In growing the Malaysian economy, one important source of financing our progress is through taxes. Among the various taxes imposed on Malaysians is the PCB, and it is fundamental that individuals know what is PCB.
This article will explain the PCB in detail, as well as highlight what falls under this taxation category. Continue reading to learn more.
What is PCB?
PCB stands for ‘Potongan Cukai Bulanan’ and is also often referred to as ‘Monthly Tax Deduction’ or MTD. These deductions contribute towards the payment of employee income taxes at the end of the financial year.
The PCB was introduced in order to support taxpayers who faced difficulties paying a lump-sum tax. Payment for PCB is scheduled monthly and is retained by employers to be paid to LHDN, or Lembaga Hasil Dalam Negeri Malaysia.
What is Subject to PCB?
Various aspects of income are subject to PCB, with the most prominent being an employee’s monthly salary. Aside from that, PCB also applies to income, such as overtime pay and tips. See the full list of taxable and non-taxable incomes below:
Remunerations Subjected to PCB
- Overtime payment
- Director’s fees
- Employee’s share option scheme (ESOS)
- Tax borne by the employer
- Compensation for loss of employment
Remunerations Not Subjected to PCB
- Value of living accommodation
Members of Malaysia’s workforce need to keep themselves up-to-date with labour and tax laws such as the PCB. As the ones retaining PCB contributions before they are paid to LHDN, employers need to be mindful of remunerations.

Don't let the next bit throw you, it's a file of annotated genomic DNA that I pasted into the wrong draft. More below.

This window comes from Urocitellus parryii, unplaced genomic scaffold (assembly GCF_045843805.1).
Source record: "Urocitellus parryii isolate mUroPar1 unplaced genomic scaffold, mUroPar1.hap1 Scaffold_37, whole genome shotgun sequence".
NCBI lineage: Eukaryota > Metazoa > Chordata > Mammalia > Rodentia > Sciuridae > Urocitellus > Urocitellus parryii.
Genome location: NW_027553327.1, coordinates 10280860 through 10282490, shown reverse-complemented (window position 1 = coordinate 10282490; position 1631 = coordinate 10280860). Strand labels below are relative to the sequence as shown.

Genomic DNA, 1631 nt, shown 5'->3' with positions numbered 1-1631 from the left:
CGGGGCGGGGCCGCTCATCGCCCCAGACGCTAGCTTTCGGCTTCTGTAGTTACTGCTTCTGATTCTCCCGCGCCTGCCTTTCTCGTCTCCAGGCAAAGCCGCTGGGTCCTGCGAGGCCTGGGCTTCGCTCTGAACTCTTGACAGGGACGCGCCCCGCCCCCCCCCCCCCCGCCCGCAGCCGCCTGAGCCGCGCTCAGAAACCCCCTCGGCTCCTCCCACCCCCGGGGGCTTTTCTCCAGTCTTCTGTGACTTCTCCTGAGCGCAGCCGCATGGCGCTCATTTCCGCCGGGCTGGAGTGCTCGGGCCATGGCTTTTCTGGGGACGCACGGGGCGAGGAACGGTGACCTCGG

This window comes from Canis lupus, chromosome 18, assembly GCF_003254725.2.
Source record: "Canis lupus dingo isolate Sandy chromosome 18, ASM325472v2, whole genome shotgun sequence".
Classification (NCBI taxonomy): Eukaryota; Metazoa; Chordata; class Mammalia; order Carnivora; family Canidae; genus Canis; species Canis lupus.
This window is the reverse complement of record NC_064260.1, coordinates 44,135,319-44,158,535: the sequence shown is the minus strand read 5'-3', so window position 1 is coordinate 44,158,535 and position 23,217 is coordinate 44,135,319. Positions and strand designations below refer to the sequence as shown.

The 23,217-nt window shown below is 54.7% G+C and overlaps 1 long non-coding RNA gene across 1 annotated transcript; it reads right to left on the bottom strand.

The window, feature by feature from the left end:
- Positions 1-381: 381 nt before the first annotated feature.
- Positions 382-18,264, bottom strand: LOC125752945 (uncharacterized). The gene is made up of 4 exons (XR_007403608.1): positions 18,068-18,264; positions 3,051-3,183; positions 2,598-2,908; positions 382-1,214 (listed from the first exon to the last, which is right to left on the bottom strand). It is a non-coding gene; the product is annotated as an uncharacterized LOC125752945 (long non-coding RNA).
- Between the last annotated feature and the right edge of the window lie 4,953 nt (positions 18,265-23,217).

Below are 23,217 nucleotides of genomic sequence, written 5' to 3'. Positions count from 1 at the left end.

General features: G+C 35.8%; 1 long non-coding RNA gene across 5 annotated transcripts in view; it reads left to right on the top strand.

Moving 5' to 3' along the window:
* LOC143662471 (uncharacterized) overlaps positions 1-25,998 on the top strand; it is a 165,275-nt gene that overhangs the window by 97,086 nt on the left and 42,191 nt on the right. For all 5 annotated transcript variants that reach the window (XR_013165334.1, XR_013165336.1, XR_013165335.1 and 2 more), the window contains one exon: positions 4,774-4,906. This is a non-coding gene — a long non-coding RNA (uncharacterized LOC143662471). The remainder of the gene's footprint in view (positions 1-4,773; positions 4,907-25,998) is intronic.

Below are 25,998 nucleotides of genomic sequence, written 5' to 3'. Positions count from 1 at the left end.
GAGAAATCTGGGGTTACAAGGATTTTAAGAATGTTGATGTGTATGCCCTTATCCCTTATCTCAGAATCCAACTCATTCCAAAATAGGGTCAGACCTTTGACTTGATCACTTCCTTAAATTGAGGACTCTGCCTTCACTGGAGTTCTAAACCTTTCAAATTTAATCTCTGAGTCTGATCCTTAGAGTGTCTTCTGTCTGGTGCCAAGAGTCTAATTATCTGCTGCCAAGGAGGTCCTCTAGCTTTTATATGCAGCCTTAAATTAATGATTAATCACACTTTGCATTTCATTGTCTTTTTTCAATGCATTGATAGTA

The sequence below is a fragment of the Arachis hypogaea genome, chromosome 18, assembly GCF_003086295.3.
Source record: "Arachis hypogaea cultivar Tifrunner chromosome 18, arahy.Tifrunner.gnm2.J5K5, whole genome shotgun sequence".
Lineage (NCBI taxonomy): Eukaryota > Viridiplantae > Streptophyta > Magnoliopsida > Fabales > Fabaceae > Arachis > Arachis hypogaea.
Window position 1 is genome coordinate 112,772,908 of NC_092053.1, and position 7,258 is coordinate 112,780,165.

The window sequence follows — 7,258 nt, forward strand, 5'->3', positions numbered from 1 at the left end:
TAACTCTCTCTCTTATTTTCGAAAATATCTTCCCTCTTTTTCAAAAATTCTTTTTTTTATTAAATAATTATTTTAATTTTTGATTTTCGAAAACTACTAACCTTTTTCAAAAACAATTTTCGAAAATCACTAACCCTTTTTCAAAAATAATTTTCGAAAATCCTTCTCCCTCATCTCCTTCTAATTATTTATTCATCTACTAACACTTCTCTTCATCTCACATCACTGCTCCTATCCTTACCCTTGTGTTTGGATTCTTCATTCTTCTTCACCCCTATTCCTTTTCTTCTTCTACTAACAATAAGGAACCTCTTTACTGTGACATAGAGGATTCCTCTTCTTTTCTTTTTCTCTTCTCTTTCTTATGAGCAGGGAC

Should I File for Tax Returns?
Individuals need not always file for tax under the PCB, as PCB is considered a final tax and should be calculated towards the end after going through other forms of taxes. As such, there are certain conditions where individuals can choose not to file for tax returns.
The aforementioned conditions are listed below:
- Your employment income falls under Section 13 of the Income Tax Act 1967
- You serve under the same employer for a 12-month period
- Your PCB is under the Income Tax (Deduction from Remuneration) Rules 1994
- Your employer has been deducting and remitting your PCB correctly
- Your taxes are not borne by your employer
- You have not opted for a joint assessment with your spouse
Like EPF and EIS contributions, the PCB is another aspect of local labour laws affecting both employees and employers. Thus, it is important for individuals to know what is PCB, and how it affects them financially.
For more information on Malaysian labour practices and how to stay compliant with local labour laws, you can visit Kakitangan.com’s main blog or email us at email@example.com. Our HR experts are ready to assist.